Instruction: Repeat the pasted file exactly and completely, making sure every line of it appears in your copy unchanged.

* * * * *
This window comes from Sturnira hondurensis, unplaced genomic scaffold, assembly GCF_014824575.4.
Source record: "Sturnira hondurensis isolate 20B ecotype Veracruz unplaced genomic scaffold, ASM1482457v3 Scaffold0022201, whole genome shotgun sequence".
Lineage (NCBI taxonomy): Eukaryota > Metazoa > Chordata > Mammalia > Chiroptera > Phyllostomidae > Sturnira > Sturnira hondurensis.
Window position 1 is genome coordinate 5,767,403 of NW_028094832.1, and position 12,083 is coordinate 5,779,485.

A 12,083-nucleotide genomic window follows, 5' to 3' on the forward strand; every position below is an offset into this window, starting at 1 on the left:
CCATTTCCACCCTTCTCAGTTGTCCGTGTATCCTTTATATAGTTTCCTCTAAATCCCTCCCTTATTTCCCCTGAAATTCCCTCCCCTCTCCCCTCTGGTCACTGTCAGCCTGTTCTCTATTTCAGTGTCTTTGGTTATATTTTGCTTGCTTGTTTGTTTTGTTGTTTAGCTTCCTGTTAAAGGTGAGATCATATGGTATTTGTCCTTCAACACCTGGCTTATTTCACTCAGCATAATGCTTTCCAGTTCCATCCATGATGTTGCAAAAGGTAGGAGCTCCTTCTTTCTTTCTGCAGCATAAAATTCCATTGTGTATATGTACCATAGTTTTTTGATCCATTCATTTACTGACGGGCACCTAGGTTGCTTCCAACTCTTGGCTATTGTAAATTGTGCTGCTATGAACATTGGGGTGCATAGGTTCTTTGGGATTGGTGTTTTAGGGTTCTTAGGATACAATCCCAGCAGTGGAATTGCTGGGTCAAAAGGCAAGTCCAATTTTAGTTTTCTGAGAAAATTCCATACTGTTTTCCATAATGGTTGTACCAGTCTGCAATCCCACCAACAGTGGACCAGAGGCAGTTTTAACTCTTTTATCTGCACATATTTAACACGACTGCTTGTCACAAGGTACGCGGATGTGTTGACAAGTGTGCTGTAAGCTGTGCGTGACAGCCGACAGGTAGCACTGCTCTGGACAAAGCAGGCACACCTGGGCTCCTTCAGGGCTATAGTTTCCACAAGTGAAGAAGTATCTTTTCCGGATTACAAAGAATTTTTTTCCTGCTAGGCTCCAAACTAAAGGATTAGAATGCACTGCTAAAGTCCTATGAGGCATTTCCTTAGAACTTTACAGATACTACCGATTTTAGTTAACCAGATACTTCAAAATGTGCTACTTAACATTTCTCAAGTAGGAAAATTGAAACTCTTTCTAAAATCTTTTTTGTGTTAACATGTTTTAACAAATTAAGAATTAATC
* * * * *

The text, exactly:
This window comes from Sturnira hondurensis, unplaced genomic scaffold, assembly GCF_014824575.4.
Source record: "Sturnira hondurensis isolate 20B ecotype Veracruz unplaced genomic scaffold, ASM1482457v3 Scaffold0022201, whole genome shotgun sequence".
Lineage (NCBI taxonomy): Eukaryota > Metazoa > Chordata > Mammalia > Chiroptera > Phyllostomidae > Sturnira > Sturnira hondurensis.
Window position 1 is genome coordinate 5,767,403 of NW_028094832.1, and position 12,083 is coordinate 5,779,485.

A 12,083-nucleotide genomic window follows, 5' to 3' on the forward strand; every position below is an offset into this window, starting at 1 on the left:
CCATTTCCACCCTTCTCAGTTGTCCGTGTATCCTTTATATAGTTTCCTCTAAATCCCTCCCTTATTTCCCCTGAAATTCCCTCCCCTCTCCCCTCTGGTCACTGTCAGCCTGTTCTCTATTTCAGTGTCTTTGGTTATATTTTGCTTGCTTGTTTGTTTTGTTGTTTAGCTTCCTGTTAAAGGTGAGATCATATGGTATTTGTCCTTCAACACCTGGCTTATTTCACTCAGCATAATGCTTTCCAGTTCCATCCATGATGTTGCAAAAGGTAGGAGCTCCTTCTTTCTTTCTGCAGCATAAAATTCCATTGTGTATATGTACCATAGTTTTTTGATCCATTCATTTACTGACGGGCACCTAGGTTGCTTCCAACTCTTGGCTATTGTAAATTGTGCTGCTATGAACATTGGGGTGCATAGGTTCTTTGGGATTGGTGTTTTAGGGTTCTTAGGATACAATCCCAGCAGTGGAATTGCTGGGTCAAAAGGCAAGTCCAATTTTAGTTTTCTGAGAAAATTCCATACTGTTTTCCATAATGGTTGTACCAGTCTGCAATCCCACCAACAGTGGACCAGAGGCAGTTTTAACTCTTTTATCTGCACATATTTAACACGACTGCTTGTCACAAGGTACGCGGATGTGTTGACAAGTGTGCTGTAAGCTGTGCGTGACAGCCGACAGGTAGCACTGCTCTGGACAAAGCAGGCACACCTGGGCTCCTTCAGGGCTATAGTTTCCACAAGTGAAGAAGTATCTTTTCCGGATTACAAAGAATTTTTTTCCTGCTAGGCTCCAAACTAAAGGATTAGAATGCACTGCTAAAGTCCTATGAGGCATTTCCTTAGAACTTTACAGATACTACCGATTTTAGTTAACCAGATACTTCAAAATGTGCTACTTAACATTTCTCAAGTAGGAAAATTGAAACTCTTTCTAAAATCTTTTTTGTGTTAACATGTTTTAACAAATTAAGAATTAATC